By CNN’s Greg Clary
National Security Agency leaker Edward Snowden has now been in Moscow for more than five months while Russia considers whether to grant his request for permanent asylum. But his day-to-day activities remain largely a mystery.
One person who knows more than most about Snowden’s situation is Jesselyn Radack, who met with him recently in Moscow.
Radack is a member of the whistleblower-support organization, Government Accountability Project, and a former ethics adviser to the Justice Department. She became a whistleblower herself after raising concerns about the interrogation of “American Taliban” John Walker Lindh.
Radack says security is still paramount for Snowden—she and the other visitors weren’t told the location of their meeting because of security concerns.
“It appeared to be a hotel, somewhere, but I don't know Moscow, so I didn't recognize where we were really,” Radack said.
When Snowden first arrived in Russia, he holed up in an airport transit lounge as Russia decided how to handle his case. But today, Radack said Snowden isn’t simply hiding out and awaiting his fate, he’s trying to adjust to the culture in which he now finds himself.
“He was pretty occupied most of the day with learning Russian and studying Russian history and getting acclimated to his new environment, to his new home as well as trying to follow the debate going on here and around the world,” Radack said.
Specifically, Radack said, he’s reading the books of Russian poet Alexander Pushkin and learning Russian phrases. The New York Times reported Snowden was, ironically, reading Fyodor Dostoyevsky’s “Crime and Punishment” although Radack couldn’t confirm that.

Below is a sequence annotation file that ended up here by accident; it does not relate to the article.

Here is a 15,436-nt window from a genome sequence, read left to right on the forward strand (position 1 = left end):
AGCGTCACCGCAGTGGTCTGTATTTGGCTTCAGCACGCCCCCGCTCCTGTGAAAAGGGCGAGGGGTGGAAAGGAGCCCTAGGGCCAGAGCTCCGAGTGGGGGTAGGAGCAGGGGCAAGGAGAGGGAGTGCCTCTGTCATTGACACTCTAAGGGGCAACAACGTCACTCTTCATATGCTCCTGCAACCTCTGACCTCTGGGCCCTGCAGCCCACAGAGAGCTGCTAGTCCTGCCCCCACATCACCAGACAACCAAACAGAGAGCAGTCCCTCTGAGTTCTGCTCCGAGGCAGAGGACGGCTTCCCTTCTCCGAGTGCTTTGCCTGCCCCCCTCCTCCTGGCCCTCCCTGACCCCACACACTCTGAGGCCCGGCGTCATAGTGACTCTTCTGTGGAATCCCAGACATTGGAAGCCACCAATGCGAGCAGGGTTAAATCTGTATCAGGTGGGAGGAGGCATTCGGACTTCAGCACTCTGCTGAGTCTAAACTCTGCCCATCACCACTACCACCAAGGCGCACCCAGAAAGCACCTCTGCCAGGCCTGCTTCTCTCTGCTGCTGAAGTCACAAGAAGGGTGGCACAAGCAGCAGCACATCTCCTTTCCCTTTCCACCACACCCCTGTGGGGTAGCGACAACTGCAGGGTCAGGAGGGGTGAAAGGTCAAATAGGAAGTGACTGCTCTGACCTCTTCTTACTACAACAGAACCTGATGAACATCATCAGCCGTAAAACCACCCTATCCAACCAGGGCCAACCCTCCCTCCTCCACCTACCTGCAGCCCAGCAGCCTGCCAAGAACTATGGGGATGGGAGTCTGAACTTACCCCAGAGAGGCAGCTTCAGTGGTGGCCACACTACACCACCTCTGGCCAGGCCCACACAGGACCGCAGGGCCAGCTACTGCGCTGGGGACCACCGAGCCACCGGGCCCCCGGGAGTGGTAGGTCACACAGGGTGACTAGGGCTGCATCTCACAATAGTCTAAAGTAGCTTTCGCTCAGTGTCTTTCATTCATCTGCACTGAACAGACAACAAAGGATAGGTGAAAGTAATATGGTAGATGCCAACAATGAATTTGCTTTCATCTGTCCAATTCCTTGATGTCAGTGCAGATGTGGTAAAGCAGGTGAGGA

Radack did say Snowden does make a point of keeping tabs on the buzz surrounding him and what U.S. officials are saying about him.
“He's very aware. He's on the Internet so he can see this. He had known that there had been joke about putting him on the assassination list. He also is studying the legislation really carefully and there are certain bills that he liked and didn't like because they didn't go far enough in (the) Foreign Intelligence Act or the Surveillance Act,” Radack said.
Radack said she thinks Snowden wants to be part of the discussion about the NSA’s spying practices someday, perhaps even using technology like Skype to testify before Congress.
“If in the near term, if testimonies were to occur, it would have to be through Skype. But Skype is not really safe because it can give away a location,” Radack said.
“If that can be done in a way that would protect him, he would be glad to do that.”
Snowden did meet with German Member of Parliament, Hans-Christian Stroebele, Thursday where Snowden delivered a letter addressed to the body.
Radack said she can relate to Snowden following her own experience of taking on the government.
“I myself was called a traitor, and a turncoat and a terrorist - which obviously I am not. I am just extremely patriotic and a civically involved American,” Radack said.
Despite all his criticisms of the NSA, Radack said Snowden still sees himself as a patriot, not a traitor as many have made him out to be.
“What he did was in purpose of trying to make the United States a better country and the free and open democratic society it always says it is.”
“He loves the U.S. and he misses the United States,” Radack said.